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J Antimicrob Chemother. 2008 Sep;62(3):490-4. doi: 10.1093/jac/dkn235. Epub 2008 Jun 13.

Emergence and spread of azithromycin-resistant Neisseria gonorrhoeae in Scotland.

Author information

1
Scottish Bacterial Sexually Transmitted Infections Reference Laboratory (SBSTIRL), Department of Medical Microbiology, Royal Infirmary of Edinburgh, UK. helen.palmer@luht.scot.nhs.uk

Abstract

OBJECTIVES:

The aim of this study was to analyse the trend in azithromycin susceptibility (AzDS) of Neisseria gonorrhoeae in Scotland between April 2004 and December 2007, and to characterize isolates exhibiting decreased AzDS or high-level azithromycin resistance (AzHLR).

METHODS:

Antibiotic susceptibility testing and N. gonorrhoeae multiantigen sequence typing (NG-MAST) were performed on all gonococcal isolates received by the Scottish Bacterial Sexually Transmitted Infections Reference Laboratory (SBSTIRL) during the study period.

RESULTS:

AzHLR isolates were observed for the first time in 2004 and increased from 0.3% to 3.9% in 2007. AzDS declined from 2.1% to 1.3% in the same period. Taken together, AzDS and AzHLR isolates accounted for 5.2% of the gonococcal infections in Scotland in 2007. NG-MAST revealed that only a small number of sequence types (STs) contained AzHLR and AzDS isolates; these STs also included azithromycin-susceptible isolates. Most STs containing AzHLR isolates were genetically related on the basis of their por and tbpB alleles; however, demographic data suggested that they formed discrete sexual networks.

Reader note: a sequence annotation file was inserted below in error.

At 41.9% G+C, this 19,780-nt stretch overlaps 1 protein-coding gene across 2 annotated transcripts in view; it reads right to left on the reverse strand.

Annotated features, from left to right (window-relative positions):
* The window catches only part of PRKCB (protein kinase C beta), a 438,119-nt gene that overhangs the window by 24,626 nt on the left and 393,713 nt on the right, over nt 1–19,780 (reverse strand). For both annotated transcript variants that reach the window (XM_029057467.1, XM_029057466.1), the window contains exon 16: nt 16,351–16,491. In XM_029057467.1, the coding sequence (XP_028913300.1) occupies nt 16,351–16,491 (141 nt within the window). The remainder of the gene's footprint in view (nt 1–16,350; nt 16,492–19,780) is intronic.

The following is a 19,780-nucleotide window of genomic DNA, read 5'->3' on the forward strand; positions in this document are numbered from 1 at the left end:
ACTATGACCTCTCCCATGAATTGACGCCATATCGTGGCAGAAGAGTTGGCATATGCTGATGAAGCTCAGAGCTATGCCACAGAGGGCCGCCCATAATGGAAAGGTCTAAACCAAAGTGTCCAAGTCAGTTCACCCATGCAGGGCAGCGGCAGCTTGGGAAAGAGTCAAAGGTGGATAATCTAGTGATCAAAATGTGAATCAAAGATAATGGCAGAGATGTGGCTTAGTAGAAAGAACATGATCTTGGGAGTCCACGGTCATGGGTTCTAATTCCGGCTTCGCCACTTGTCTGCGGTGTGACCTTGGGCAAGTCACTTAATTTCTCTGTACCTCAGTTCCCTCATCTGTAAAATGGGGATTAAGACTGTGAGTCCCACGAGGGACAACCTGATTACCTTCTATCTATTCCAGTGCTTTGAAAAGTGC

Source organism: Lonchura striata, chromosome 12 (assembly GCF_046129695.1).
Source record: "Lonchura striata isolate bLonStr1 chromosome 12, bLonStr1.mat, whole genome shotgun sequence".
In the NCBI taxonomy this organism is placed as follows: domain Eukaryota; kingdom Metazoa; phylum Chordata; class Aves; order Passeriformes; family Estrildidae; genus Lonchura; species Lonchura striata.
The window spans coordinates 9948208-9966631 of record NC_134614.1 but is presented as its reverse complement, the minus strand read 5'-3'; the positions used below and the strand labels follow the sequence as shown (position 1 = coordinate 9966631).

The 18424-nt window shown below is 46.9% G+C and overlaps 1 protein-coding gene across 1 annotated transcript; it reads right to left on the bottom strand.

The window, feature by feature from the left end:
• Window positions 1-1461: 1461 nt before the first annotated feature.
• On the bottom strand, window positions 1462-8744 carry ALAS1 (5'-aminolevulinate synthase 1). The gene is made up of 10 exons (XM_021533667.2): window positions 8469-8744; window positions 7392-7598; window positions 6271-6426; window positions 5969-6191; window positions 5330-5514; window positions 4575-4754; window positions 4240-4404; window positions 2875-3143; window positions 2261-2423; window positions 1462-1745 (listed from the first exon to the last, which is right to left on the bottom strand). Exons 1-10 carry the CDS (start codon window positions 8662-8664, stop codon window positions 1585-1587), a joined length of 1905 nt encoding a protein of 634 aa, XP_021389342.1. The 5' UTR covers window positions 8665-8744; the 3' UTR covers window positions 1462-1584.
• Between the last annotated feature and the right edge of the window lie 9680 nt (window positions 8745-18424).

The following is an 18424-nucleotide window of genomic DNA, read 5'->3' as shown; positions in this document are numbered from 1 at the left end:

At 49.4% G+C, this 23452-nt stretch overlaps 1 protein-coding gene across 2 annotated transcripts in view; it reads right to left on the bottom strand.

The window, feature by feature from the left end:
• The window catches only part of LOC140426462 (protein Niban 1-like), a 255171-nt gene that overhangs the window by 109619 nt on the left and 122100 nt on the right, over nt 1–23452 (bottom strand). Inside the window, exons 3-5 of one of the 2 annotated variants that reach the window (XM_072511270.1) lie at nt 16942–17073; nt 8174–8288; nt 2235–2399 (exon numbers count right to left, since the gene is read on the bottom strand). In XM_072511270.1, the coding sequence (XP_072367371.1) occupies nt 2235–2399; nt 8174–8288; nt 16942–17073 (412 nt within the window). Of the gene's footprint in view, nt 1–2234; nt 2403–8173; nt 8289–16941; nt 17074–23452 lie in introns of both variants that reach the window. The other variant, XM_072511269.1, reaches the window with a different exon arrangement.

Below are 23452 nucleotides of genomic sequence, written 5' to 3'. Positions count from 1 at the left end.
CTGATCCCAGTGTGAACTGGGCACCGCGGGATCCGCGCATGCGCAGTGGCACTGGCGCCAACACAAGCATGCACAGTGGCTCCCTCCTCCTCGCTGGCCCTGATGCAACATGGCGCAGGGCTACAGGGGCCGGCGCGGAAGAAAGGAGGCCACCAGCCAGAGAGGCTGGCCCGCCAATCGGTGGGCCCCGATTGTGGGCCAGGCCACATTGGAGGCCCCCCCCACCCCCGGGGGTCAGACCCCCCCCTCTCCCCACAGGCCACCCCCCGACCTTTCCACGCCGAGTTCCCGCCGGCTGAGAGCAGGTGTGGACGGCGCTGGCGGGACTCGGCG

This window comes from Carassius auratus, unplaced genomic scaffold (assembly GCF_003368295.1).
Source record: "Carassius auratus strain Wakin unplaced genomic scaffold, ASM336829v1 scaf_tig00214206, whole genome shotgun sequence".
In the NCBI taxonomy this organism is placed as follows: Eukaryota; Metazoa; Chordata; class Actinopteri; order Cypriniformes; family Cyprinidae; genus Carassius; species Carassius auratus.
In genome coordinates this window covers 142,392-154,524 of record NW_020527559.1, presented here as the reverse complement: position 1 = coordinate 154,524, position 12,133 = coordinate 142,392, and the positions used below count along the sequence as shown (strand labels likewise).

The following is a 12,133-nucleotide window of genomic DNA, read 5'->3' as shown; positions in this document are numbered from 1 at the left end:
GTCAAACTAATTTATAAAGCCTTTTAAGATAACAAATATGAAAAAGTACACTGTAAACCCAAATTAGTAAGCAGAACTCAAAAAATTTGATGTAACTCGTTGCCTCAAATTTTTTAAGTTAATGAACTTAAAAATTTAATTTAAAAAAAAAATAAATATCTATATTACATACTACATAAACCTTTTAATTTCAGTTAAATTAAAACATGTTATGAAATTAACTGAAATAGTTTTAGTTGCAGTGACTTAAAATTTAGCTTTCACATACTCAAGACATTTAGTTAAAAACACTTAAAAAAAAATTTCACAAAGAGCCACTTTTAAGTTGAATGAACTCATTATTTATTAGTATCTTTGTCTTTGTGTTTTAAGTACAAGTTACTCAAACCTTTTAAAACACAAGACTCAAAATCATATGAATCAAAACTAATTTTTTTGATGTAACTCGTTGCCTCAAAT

CONCLUSIONS:

AzHLR strains of N. gonorrhoeae are increasing in Scotland. A 1 g dose of azithromycin should not be considered as an alternative antibiotic therapy for gonococcal infections. The use of azithromycin to treat chlamydia in patients co-infected with N. gonorrhoeae results in a level of azithromycin in vivo that is sublethal for N. gonorrhoeae, which may lead to resistance.

PMID:
18552343
DOI:
10.1093/jac/dkn235
[Indexed for MEDLINE]

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